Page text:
Home » Sections » Editorials » New Gen. Ed. requirements go to far

New Gen. Ed. requirements go to far

By The Brandeis Hoot

Section: Editorials

October 6, 2017

The Task Force on General Education released new General Education Requirements in early September. The Brandeis Hoot sees value in certain changes to the system, but we are concerned the requirements will become too extensive or complicated.

Among the several new requirements is the “Schools of Thought” requirement. This is the same as the current “school distribution requirement” in which students must complete one course from each of the four schools of Arts and Sciences: humanities, social sciences, science and creative arts. What is new, however, is that students will can no longer use AP or IB credit to satisfy the requirements. AP or IB scores can still be used to accrue credits towards graduating, but can no longer count for certain requirements.

At a Senate meeting on Sunday night, Susan J. Birren, the Dean of Arts and Sciences, said this should not cause students to feel overwhelmed by the number of necessary courses because certain other requirements are now going to be housed within each major.

This means that every department will offer courses that satisfy the Writing Intensive, Oral Communication and Digital Literacy requirements. For example, an English major, instead of taking a computer science class that would not count towards their major, can take an English course outfitted for Digital Literacy. We see this as a beneficial change. It is already common for students to double-count major requirements and university requirements, and this change will make it even easier to incorporate these requirements into students’ course loads. Everyone knows the classic jokes about “Physics for Poets” or “Rocks for Jocks,” or even the Brandeis “Tree Class,” and we don’t want that stereotype pushed by university requirements. We appreciate that students can gain these skills while learning about subjects they’re passionate about. Classes are far better run when students are actually interested in the material. Despite the added burden of the new requirements, we do think that the new Diversity, Equity and Inclusion Studies requirement is a great addition to the curriculum.

However, we still think there is reason to be concerned about the minimized use for AP/IB credits. Whether students are taking a Digital Literacy class within their major or outside it, under the new system there will a greater number of courses students must complete. This also limits students’ flexibility to choose classes within their majors.

Increasing the number of requirements, and thus the number of classes that students need to fit in their schedules, will limit the academic freedom that students have. We worry about bogging people down with courses, when Brandeis students are already spread across various majors and minors. The cliche here is that Brandeis students have triple majors and triple minors—oftentimes not related to one another. Intellectual curiosity is a hallmark of Brandeis students; it’s a unique stereotype to our university that it wouldn’t be crazy to find a student double majoring in HSSP and Computer Science with minors in Studio Arts and CAST.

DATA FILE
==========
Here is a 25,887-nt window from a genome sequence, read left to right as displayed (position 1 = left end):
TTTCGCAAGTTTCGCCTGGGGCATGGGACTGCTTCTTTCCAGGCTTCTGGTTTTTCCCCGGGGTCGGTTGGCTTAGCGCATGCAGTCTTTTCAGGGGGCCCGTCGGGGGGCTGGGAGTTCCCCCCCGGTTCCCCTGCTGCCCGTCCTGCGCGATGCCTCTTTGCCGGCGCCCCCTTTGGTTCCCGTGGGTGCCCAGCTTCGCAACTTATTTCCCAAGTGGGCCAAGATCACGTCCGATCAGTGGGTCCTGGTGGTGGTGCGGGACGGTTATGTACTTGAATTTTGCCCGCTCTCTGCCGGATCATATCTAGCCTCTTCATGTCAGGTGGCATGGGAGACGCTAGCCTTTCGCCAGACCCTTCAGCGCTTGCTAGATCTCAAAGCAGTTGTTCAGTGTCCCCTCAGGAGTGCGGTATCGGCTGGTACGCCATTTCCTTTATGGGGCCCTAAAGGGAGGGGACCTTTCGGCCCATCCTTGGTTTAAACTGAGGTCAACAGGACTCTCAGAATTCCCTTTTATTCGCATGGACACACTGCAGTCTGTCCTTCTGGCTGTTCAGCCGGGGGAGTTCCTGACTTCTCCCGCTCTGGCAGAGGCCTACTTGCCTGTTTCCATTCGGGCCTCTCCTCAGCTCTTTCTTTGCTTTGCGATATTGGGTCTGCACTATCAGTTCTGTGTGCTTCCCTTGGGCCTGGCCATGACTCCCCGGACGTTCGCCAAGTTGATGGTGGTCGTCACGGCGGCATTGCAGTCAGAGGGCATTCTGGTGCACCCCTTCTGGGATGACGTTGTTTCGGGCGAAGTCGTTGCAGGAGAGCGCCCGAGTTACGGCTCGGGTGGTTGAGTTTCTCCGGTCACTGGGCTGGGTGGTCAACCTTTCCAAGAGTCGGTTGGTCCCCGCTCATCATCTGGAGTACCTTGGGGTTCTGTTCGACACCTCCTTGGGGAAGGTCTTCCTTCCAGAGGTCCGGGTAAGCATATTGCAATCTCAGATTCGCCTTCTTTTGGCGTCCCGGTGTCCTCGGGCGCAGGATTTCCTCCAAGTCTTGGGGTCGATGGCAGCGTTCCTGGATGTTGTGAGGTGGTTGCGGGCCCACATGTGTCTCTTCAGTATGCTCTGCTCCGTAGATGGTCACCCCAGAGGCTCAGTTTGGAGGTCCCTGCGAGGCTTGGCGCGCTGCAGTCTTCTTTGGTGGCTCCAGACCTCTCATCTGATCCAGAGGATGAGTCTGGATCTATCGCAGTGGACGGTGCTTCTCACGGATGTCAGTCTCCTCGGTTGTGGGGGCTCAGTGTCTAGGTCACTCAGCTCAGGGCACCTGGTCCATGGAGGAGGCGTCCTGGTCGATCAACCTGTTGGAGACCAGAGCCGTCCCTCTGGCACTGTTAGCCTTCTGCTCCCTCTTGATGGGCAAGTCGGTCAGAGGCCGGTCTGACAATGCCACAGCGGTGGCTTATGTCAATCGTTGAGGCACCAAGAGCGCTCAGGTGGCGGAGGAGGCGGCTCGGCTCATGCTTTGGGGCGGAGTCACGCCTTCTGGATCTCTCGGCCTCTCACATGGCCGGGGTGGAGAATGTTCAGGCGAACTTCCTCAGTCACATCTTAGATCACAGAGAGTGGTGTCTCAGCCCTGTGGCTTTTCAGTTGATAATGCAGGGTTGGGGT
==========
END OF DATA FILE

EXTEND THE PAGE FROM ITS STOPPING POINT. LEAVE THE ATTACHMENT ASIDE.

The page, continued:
We are not saying that all the required courses are without merit, but we wish the university had more faith that students would choose to explore their interests and seek out important life skills during their time here.

We also have concerns about the new Health, Wellness and Life Skills category that will now replace the current Physical Education requirement, mandating that students take three six-week module courses. Having students take three modules that are not for credit is too much. They will have to tack them onto their schedules which are already jam-packed with courses and extracurriculars. Students who want to participate in extracurriculars may have to sacrifice their interests in order to schedule the time to take these modules. Additionally, the “UWS” course will now become the “First Year Experience” and will mandate students participate in two “Critical Conversation” sessions with faculty members and take a 3-5 hour “experiential learning” trip with the class. We don’t want to overwhelm first-years and discourage them from exploring different academic departments or clubs.

Additionally, in this new system, Brandeis is eliminating the fitness test that now allows students to test out of one or both of the requirements. Varsity athletes are currently exempt from the entire P.E. requirement, and under the new system they will still be exempt from one of three modules:

We take issue with this point because it is unfair that athletes maintain the exemption while other students, who are equally as active, will be required to take all modules. Students on most club sports teams practice twice a week for three hours. Dancers practice anywhere from one to 10 hours a week, and yet this does not count for the physical education requirement. One could argue that official varsity teams are easier to monitor, but that is not a legitimate argument. That does not equate to dedication to their sport, and there has to be a way to effectively monitor whether club athletes or dancers are attending their practice, which could combine having a sign-in system at facilities in Gosman and relying on students to be truthful about their involvement.

Menu Title